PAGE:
The Gift of Lobster Quiche

I remember a story about a gift. There was an Indian who lost his horse and then was supplied a horse by a fellow Indian. When the first man found his original horse, he then got on the horse loaned to him and rode the 100 miles to the man who loaned him the horse. When he arrived to the camp of the man who first loaned him the horse, he got down from the horse and then handed the reigns to the man. The man who had loaned him the horse in the first place said, “Why didn’t you bring a second horse with you?”

The man bringing the horse said, “That is part of my thanks.” as he walked the one hundred miles back to his home.

Today, Bronson and Sam brought to me the most delicious lobster quiche that you could imagine. It was not only that they baked it for me, but also that they brought it to me. This was in thanks for the food I brought for us all to share yesterday on Thanksgiving. It would be magnificent that I be feasting upon a wonderful lobster quiche made from the cheese and lobster from Thanksgiving… but it was brought to me by the two men whom I admire most and who enjoyed our feat together. Most of the gift was in the riding back without the extra horse.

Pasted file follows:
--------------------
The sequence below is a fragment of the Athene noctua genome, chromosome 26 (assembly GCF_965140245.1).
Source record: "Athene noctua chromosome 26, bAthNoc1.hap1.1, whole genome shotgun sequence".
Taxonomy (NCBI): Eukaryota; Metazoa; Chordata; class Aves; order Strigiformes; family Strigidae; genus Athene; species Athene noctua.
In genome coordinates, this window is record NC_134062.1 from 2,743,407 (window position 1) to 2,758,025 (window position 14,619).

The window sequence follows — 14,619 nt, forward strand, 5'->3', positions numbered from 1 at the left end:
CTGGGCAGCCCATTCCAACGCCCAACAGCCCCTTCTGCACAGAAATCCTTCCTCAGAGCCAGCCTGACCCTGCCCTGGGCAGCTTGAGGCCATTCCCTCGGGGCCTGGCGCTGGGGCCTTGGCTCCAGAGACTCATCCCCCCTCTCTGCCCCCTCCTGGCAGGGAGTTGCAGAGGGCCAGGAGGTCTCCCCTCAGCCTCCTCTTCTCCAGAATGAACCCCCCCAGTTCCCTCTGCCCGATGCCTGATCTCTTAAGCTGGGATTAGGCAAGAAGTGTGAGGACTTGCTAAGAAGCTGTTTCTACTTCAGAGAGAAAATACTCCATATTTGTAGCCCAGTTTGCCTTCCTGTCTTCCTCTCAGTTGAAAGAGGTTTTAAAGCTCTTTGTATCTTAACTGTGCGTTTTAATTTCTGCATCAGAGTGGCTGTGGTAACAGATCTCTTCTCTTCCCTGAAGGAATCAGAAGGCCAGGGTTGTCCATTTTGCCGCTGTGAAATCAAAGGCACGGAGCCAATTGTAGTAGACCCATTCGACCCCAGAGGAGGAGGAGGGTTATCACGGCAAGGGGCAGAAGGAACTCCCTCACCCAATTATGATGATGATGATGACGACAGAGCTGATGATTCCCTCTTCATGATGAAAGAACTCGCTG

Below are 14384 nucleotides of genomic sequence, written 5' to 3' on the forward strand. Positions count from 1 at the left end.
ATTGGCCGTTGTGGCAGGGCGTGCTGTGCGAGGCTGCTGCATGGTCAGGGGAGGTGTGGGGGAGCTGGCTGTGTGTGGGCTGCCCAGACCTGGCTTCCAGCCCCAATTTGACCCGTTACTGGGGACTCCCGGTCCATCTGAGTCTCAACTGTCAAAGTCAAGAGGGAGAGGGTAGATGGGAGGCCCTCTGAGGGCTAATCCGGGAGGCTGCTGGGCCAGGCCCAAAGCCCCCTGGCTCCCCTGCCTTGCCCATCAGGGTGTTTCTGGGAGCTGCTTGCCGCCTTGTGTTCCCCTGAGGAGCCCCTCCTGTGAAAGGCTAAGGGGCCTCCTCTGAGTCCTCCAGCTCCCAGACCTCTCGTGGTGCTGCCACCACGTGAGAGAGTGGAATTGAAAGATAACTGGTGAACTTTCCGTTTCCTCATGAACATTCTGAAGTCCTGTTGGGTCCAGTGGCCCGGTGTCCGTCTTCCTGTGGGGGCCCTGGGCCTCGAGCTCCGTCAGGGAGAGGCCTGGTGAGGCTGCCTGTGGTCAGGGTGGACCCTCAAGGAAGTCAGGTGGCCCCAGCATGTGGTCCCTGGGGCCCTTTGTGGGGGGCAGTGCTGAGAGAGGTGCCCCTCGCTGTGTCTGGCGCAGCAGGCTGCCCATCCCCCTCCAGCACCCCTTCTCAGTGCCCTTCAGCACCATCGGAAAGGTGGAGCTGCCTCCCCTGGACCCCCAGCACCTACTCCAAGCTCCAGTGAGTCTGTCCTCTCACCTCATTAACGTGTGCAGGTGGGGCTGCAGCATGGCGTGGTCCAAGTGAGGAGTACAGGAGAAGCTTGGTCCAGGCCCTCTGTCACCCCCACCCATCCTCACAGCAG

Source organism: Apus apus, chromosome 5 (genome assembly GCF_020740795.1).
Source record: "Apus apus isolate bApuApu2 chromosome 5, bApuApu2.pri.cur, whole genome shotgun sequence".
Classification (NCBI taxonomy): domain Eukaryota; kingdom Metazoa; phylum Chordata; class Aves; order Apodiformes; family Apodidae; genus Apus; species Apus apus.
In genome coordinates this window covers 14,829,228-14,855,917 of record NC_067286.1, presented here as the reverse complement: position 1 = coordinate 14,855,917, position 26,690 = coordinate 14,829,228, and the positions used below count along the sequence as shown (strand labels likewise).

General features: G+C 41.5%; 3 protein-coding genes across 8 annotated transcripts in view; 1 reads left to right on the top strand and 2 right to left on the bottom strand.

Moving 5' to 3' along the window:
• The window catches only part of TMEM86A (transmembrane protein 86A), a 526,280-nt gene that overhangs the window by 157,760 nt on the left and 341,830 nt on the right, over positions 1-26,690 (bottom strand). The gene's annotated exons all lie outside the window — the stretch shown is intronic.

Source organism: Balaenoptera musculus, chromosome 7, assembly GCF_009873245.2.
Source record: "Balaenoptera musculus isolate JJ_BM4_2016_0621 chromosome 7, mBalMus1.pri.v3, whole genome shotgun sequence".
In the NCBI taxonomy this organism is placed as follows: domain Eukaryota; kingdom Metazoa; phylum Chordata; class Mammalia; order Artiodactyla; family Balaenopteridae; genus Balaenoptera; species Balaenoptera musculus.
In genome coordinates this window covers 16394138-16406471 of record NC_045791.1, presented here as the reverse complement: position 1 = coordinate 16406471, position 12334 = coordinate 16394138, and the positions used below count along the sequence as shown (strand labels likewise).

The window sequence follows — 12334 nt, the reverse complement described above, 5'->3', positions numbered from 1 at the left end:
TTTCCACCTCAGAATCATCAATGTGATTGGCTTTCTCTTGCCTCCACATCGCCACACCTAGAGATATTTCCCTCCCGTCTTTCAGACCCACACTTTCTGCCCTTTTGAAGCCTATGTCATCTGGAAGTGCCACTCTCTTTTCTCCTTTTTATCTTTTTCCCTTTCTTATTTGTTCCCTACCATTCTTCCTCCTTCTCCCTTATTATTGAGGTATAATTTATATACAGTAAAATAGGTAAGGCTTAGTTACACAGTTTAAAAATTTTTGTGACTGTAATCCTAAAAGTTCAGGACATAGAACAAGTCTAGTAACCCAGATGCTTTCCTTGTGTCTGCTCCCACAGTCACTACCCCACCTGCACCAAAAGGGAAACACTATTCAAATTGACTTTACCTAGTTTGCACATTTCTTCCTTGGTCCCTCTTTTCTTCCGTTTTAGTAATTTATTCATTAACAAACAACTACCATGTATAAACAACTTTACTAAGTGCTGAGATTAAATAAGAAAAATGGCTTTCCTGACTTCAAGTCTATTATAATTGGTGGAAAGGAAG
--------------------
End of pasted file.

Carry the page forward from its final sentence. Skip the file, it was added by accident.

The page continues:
It was the time it took to make, the time it took to bring and the time it took to return to the errands they had at hand. Fine up-bringing; good men.

Lobster Quiche

1 pie shell

1 medium onion chopped

1 tablespoon butter

2 cups Swiss cheese, shredded

1 pound Maine lobster meat, chopped

5 eggs

2 cups light cream

1/4 teaspoon salt

Line unpricked pastry shell with two layers of heavy duty foil. Bake at 425° for 10 minutes. Remove foil and set aside.

In a small pan, sauté onion in butter until tender. Sprinkle Swiss cheese in crust, then top with lobster meat and onion. In a bowl, beat eggs, then mix in cream and salt , then pour over lobster mixture.

Bake at 350° for 45 to 50 minutes. Let stand 5 minutes before cutting.

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One Response to “The Gift of Lobster Quiche”

  1. Fine upbringing, INDEED. Did Bronson tell you I need you to go ahead and just write the book on how to raise such a magnificent boy? Feel free to start at age 6, since Ike’s birthday is in a few weeks and even though I was in over my head from birth to present, we’re calling it water under the bridge at this point.
    Much love, and thanks for the recipe 🙂

    M

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